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Old Dominion commit Ajani Sheppard finds ‘getaway’ as QB
Ajani Sheppard has 20 total TDs in 2022. (Credit: John Meore/The Journal News/ USA TODAY Sports via Imagn Sports Content Services, LLC)

Old Dominion commit Ajani Sheppard finds ‘getaway’ as QB

Editor’s note: Sheppard has since decommited from ODU and will be attending Rutgers University.

NEW ROCHELLE, N.Y. (BVM) — There may come a time in an athlete’s career when they may have to prove themselves. Other times, that athlete has to just go out and play ball. That’s what Iona Prep quarterback Ajani Sheppard is continuing to do.

Growing up, Sheppard had two older brothers who played football. Both brothers, Qaadir and Aaqil, provided Ajani with the motivation to pursue his dreams on the gridiron.

“It came from my brothers,” Sheppard said of his passion for football. “When I was younger, I used to go to my brother’s games all the time. From watching them, it made me want to play football. I started playing when I was five or six years old. It’s just been history since.”

Ajani’s brothers played on the defensive side of the ball, and both furthered their football careers to the collegiate level and above.

During his senior season, Qaadir was a Class 2A all-state selection. He went on to play with the Syracuse Orange and later transferred to Ole Miss. He finished his career with 81 total tackles, including 12 tackles for loss. Following his last season with the Rebels, he was invited to the 2020 NFL Combine.  

Aaqil is currently playing football for the Bismarck Bucks in the Indoor Football League. Before that, Aaqil played college football at Urbana University. 

Moreover, Ajani seemed to be the next Sheppard to torment opposing offenses. However, Ajani settled for offense and perhaps the most important position on the football field. 

“I was naturally supposed to be playing defense, but I gravitated towards quarterback,” Ajani said. “When I was younger, I didn’t like to hit.”

The offensive side of the ball intrigued Ajani. It wasn’t just playing the QB position; it was the challenge for him to play the position correctly. And Ajani was ready for whatever challenge came his way being under center.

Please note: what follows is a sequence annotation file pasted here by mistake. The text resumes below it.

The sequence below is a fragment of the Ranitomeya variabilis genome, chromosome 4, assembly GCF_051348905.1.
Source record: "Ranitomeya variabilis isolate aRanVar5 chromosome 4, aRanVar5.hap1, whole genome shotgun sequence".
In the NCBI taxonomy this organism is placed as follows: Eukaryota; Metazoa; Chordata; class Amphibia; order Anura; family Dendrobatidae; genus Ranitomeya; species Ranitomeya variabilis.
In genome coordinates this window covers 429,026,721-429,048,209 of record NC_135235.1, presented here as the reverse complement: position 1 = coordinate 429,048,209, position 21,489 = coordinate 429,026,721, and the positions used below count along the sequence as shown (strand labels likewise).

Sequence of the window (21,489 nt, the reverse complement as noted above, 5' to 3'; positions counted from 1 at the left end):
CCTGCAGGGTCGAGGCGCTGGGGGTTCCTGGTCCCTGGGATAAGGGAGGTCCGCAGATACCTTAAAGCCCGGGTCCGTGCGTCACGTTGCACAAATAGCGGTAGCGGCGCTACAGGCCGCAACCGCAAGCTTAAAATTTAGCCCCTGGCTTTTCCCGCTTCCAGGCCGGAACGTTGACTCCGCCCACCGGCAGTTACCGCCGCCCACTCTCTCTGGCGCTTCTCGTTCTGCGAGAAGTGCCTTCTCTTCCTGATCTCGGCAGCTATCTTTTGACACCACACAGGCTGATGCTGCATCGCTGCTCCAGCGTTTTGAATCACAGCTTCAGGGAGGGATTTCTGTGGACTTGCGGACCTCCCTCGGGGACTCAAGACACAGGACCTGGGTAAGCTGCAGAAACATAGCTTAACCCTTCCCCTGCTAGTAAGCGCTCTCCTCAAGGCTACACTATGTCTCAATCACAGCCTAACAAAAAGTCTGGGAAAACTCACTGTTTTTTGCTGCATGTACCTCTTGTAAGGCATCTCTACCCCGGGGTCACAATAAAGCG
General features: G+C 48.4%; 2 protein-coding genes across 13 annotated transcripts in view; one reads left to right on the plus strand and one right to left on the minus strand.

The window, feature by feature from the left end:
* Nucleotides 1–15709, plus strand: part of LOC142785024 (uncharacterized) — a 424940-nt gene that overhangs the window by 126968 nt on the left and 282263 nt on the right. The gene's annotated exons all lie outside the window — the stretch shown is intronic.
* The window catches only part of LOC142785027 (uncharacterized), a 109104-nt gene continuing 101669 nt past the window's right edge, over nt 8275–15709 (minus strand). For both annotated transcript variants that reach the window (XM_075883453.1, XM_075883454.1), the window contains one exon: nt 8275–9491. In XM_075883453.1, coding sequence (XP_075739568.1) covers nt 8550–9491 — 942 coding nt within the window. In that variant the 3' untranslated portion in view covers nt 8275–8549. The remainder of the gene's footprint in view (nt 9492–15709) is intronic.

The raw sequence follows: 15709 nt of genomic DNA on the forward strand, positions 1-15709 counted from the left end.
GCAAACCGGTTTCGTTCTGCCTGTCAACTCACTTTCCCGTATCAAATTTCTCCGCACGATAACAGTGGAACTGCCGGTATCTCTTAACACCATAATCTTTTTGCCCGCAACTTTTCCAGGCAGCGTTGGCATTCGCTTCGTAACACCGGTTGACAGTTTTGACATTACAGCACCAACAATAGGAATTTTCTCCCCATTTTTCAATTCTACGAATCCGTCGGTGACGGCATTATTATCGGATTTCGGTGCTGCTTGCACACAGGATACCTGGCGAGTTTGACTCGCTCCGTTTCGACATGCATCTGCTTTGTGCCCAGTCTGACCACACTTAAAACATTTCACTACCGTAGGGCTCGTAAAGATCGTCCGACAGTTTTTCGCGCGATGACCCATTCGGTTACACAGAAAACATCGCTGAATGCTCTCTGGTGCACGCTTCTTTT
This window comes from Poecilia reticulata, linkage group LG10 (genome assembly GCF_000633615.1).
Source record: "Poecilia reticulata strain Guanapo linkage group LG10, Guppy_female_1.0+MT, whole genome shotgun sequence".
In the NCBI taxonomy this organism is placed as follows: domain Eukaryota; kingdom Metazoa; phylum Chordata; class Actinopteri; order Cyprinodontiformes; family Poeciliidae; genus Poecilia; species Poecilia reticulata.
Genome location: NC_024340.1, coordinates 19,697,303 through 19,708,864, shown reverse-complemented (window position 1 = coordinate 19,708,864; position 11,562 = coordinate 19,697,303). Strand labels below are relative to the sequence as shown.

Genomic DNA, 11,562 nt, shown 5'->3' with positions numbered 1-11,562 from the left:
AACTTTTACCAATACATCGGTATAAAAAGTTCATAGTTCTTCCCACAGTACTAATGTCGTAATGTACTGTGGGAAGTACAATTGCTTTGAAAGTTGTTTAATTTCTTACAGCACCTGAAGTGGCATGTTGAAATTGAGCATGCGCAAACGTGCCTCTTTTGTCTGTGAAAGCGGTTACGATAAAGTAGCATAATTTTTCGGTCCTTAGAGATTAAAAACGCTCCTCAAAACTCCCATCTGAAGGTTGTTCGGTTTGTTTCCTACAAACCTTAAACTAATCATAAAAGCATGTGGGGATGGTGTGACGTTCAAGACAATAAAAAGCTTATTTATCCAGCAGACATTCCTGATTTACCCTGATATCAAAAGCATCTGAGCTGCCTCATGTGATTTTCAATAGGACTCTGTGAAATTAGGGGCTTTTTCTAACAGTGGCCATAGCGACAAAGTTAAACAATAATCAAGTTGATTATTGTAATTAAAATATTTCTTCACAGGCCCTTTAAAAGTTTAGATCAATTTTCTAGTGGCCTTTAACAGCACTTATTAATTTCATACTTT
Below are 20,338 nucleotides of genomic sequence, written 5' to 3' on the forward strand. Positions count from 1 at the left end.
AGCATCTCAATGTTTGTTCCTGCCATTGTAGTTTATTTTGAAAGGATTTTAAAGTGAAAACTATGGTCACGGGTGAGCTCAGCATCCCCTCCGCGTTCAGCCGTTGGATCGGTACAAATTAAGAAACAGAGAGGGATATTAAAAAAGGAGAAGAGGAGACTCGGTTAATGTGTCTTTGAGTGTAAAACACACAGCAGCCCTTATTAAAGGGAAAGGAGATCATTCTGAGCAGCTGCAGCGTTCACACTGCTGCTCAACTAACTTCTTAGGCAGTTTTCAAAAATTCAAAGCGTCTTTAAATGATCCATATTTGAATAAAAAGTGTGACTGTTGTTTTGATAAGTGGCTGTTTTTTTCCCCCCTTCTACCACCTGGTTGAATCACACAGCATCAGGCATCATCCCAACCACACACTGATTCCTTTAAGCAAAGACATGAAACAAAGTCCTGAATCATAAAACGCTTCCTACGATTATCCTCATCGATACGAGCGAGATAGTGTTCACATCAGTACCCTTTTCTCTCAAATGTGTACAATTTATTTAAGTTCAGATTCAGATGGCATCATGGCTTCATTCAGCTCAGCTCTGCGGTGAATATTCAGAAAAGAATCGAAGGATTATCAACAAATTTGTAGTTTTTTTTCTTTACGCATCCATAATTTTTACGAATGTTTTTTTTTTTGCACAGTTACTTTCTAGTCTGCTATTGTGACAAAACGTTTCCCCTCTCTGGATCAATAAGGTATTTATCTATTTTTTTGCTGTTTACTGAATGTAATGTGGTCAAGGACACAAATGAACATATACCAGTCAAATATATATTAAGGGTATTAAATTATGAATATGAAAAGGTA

“It’s not something that’s physically challenging; it’s more of a mentally challenging thing,” Ajani said. “Especially before a game. The week of the game, you’re going through your things mentally and showing your plays, knowing your reads and consistently working. Making sure you’re on your game every day you come to practice because that one day you don’t come to practice and take things seriously, you can mess it up the whole group for the week. It’s important, every day, you go 100%.”

Ajani remains focused on the job on the field. While others may focus on the stats or individual accomplishments, Ajani focuses on his work and how that can affect his team’s overall play.

“My main focus is to do my job,” Sheppard said. “A lot of people like to state chase; I’m not a stat chaser. I’m just going to go out there and do my job, and everything will fall into place naturally. I always tell myself, ‘Don’t force anything.’ Let the people around me work. We always have a good game plan, so it’s not something I’m always worried about.”

Along with focusing on what he has to do on the field, Ajani is also busy proving to others that he can play at the next level. But it wasn’t the easiest road for one of the Empire State’s best QB prospects. 

“Just from being from New York, it’s affected my recruiting [trail],” Sheppard said. “Sometimes colleges look down on New York [high school] football.” 

However, playing high school football in New York didn’t stop him from receiving offers from DI schools. Ajani received offers from Navy, Army, UConn, Delaware, Old Dominion and others. With 2,357 passing yards and rushed for 1,041 yards. Ajani also recorded 38 total touchdowns (22 passing, 16 rushing) in his junior year according to MaxPreps.

But only one football program stood out among the rest for Ajani: the Old Dominion football program. 

“The offense they run is very similar to what we run at Iona,” Ajani said. “Coach Rahne, the way he’s able to develop his quarterbacks. He was at Penn State, and he coached Trace McSorley. And me and McSorley have a similar playing style. So, I can see that coach Rahne can help develop me into someone better than McSorley. I feel comfortable with him as my coach.”

No matter the excitement level Ajani has for the next step in his athletic career; he still has a job to do at Iona. And this year, he came in with some goals he had set for himself. 

“My first goal was to have fun,” Ajani said. “A lot of people put pressure on themselves, and it causes them to lose love for the game. I just wanted to go out there and have fun. Another thing is winning a state championship and going back-to-back. And beat Bosco.”

And indeed, Ajani will always strive to do his best on the football field. He’s given so much to the game, and it’s only a matter of time before the game starts to give back to him. 

Football is like a getaway,” Ajani said. “It’s like a journey on a road. Football has helped me get a lot of things I’ve wanted, [get to] a lot of places I’ve been, just because I’ve been playing football. It’s meant a lot to me throughout the years. And to be on this journey with the help of my family is amazing.”